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Object Lifecycle

This is an advanced topic and does not need to be fully understood in order to get started writing useful tools.

If you find yourself debugging unexpectedly-detached programs, resource leaks, or you want to gain a deeper understanding of how eBPF objects are managed by ebpf-go, this page should prove helpful.

File Descriptors and Go

Interacting with eBPF objects from user space is done using file descriptors. Counter-intuitively, 'file' descriptors are used as references to many types of kernel resources in modern Linux, not just files. In ebpf-go, Map, Program and Link are all modeled around these underlying file descriptors.

Go, being a garbage-collected language, automatically manages the lifecycle of Go objects. Keeping in line with the standard library's os.File and friends, eBPF resources in ebpf-go were designed in a way so their underlying file descriptors are closed when their Go objects are garbage collected. This generally prevents runaway resource leaks, but is not without its drawbacks.

This has subtle but important repercussions for BPF, since this means the Go runtime will call Close() on an object's underlying file descriptor if the object is no longer reachable by the garbage collector. For example, this can happen if an object is created in a function, but is not returned to the caller. One type of map, ProgramArray, is particularly sensitive to this. More about that in Program Arrays.

Extending Object Lifetime


Aside from file descriptors, BPF provides another method of creating references to eBPF objects: pinning. This is the concept of associating a file on a virtual file system (the BPF File System, bpffs for short) with a BPF resource like a Map, Program or Link. Pins can be organized into arbitrary directory structures, just like on any other file system.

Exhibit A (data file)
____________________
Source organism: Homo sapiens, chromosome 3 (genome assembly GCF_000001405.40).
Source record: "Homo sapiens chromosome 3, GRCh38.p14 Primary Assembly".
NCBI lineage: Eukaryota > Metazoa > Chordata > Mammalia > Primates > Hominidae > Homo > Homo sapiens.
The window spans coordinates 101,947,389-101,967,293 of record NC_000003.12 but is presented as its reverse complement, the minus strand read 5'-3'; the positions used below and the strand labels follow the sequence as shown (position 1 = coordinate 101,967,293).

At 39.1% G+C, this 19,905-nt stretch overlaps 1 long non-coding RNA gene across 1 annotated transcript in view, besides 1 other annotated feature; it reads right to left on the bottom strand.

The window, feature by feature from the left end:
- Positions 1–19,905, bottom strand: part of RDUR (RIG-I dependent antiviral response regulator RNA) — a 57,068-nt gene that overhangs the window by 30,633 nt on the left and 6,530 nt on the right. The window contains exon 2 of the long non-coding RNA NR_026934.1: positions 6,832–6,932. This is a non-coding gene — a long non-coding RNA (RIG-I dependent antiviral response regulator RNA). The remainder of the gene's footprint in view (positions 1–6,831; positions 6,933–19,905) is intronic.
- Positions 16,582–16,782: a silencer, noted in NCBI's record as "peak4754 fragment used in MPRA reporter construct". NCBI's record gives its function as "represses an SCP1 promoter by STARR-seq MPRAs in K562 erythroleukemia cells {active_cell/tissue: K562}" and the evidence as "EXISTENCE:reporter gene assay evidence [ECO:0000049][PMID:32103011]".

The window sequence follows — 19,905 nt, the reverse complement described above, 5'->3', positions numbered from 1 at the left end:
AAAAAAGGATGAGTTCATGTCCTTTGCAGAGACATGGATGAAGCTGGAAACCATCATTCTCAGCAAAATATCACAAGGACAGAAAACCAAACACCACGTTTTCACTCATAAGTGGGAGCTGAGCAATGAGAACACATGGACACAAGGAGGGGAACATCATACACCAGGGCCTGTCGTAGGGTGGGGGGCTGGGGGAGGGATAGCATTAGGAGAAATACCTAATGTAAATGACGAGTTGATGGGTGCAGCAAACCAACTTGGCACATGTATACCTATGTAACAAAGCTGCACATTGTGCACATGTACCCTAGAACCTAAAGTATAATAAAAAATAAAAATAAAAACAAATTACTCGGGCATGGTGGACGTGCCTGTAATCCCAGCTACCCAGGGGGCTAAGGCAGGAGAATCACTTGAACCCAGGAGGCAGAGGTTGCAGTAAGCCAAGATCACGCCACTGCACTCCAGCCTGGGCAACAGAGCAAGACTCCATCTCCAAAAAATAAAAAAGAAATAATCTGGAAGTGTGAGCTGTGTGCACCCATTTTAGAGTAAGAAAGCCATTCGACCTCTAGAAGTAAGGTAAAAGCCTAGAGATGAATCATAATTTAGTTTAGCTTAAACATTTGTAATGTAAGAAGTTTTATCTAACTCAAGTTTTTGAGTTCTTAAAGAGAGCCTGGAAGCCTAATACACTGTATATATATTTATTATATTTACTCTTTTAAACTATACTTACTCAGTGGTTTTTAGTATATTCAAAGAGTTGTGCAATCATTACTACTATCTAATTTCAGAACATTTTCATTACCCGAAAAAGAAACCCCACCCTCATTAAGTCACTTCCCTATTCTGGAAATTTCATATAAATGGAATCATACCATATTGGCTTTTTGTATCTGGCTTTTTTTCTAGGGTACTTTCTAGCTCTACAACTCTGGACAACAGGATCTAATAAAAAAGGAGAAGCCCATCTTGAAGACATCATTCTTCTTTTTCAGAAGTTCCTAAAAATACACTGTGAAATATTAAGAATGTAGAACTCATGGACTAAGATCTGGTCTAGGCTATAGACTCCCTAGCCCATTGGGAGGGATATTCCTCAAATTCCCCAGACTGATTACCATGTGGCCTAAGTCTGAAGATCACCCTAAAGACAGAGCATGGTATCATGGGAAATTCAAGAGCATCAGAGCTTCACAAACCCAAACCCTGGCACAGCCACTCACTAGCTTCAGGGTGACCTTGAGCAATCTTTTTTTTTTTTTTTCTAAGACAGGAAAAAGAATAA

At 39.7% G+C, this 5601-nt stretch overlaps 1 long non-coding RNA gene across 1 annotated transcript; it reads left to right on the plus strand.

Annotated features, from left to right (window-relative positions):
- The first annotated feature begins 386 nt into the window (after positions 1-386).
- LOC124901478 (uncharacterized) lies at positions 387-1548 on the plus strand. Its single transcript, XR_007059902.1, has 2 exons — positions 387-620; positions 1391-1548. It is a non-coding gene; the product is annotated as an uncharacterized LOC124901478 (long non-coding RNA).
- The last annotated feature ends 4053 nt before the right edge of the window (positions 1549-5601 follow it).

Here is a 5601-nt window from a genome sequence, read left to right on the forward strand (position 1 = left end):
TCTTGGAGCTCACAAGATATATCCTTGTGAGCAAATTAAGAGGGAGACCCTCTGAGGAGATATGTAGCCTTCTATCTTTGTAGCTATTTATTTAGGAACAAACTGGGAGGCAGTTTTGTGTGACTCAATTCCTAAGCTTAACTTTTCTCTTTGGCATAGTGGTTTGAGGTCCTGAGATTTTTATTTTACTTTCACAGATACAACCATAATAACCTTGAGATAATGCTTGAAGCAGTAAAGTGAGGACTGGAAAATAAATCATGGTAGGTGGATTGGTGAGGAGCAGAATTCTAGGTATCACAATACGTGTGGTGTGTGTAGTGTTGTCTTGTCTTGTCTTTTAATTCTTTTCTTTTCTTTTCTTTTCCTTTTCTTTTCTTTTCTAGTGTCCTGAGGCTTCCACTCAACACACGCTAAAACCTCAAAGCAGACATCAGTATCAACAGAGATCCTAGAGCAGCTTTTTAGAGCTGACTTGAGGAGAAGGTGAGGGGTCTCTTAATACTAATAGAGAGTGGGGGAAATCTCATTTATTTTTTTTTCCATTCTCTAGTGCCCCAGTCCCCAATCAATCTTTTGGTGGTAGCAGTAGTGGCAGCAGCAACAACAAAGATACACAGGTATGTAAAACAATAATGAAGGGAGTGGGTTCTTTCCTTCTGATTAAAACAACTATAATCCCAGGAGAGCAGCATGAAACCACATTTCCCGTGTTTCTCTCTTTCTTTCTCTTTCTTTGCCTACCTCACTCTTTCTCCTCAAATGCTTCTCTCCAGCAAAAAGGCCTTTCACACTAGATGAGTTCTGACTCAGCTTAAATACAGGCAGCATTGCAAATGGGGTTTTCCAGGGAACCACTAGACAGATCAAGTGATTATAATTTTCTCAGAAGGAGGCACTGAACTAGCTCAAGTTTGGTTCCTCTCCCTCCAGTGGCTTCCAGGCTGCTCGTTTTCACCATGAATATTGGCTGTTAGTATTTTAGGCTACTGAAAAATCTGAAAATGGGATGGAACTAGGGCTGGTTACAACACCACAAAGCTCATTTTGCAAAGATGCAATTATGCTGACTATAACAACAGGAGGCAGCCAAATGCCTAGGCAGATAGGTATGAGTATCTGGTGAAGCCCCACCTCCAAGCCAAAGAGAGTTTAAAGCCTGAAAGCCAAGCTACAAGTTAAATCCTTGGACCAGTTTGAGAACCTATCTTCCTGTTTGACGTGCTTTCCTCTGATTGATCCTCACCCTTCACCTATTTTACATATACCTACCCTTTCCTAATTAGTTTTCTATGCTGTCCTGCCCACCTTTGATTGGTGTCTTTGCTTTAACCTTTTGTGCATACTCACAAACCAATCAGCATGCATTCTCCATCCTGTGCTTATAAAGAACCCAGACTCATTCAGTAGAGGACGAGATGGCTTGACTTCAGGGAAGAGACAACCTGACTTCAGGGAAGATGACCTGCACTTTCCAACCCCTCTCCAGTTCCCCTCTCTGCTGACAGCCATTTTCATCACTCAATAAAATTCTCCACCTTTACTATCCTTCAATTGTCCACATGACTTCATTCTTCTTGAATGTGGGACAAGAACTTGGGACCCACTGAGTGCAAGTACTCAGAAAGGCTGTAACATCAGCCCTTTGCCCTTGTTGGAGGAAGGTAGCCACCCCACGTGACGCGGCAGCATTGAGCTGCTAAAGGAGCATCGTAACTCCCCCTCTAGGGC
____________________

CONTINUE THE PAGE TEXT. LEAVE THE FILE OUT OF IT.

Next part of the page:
When the Go process exits, the pin will maintain a reference to the object, preventing it from being automatically destroyed. In this scenario, removing the pin using plain rm will remove the last reference, causing the kernel to destroy the object. If you're holding an active object in Go, you can also call Map.Unpin, Program.Unpin or Link.Unpin if the object was previously pinned.


Pins do not persist through a reboot!

A common use case for pinning is sharing eBPF objects between processes. For example, one could create a Map from Go, pin it, and inspect it using bpftool map dump pinned /sys/fs/bpf/my_map.


Attaching a Program to a hook acts as a reference to a Program, since the kernel needs to be able to execute the program's instructions at any point.

For legacy reasons, some Link types don't support pinning. It is generally safe to assume these links will persist beyond the lifetime of the Go application.

⚠ Program Arrays

A ProgramArray is a Map type that holds references to other Programs. This allows programs to 'tail call' into other programs, useful for splitting up long and complex programs.

Program Arrays have a unique property: they allow cyclic dependencies to be created between the Program Array and a Program (e.g. allowing programs to call into themselves).To avoid ending up with a set of programs loaded into the kernel that cannot be freed, the kernel maintains a hard rule: Program Arrays require at least one open file descriptor or bpffs pin.


If all user space/bpffs references are gone, any tail calls into the array will fail, but the Map itself will remain loaded as long as there are programs that use it. This property, combined with interactions with Go's garbage collector previously described in File Descriptors and Go, is a great source of bugs.

A few tips to handle this problem correctly:

  • Use CollectionSpec.LoadAndAssign. It will refuse to load the CollectionSpec if doing so would result in a Program Array without a userspace reference.
  • Pin Program Arrays if execution of your eBPF code needs to continue past the lifetime of your Go application, e.g. for upgrades or short-lived CLI tools.
  • Retain references to the Map at all times in long-running applications. Note that defer m.Close() makes Go retain a reference until the end of the current scope.

Last updated 2023-11-24
Authored by Timo Beckers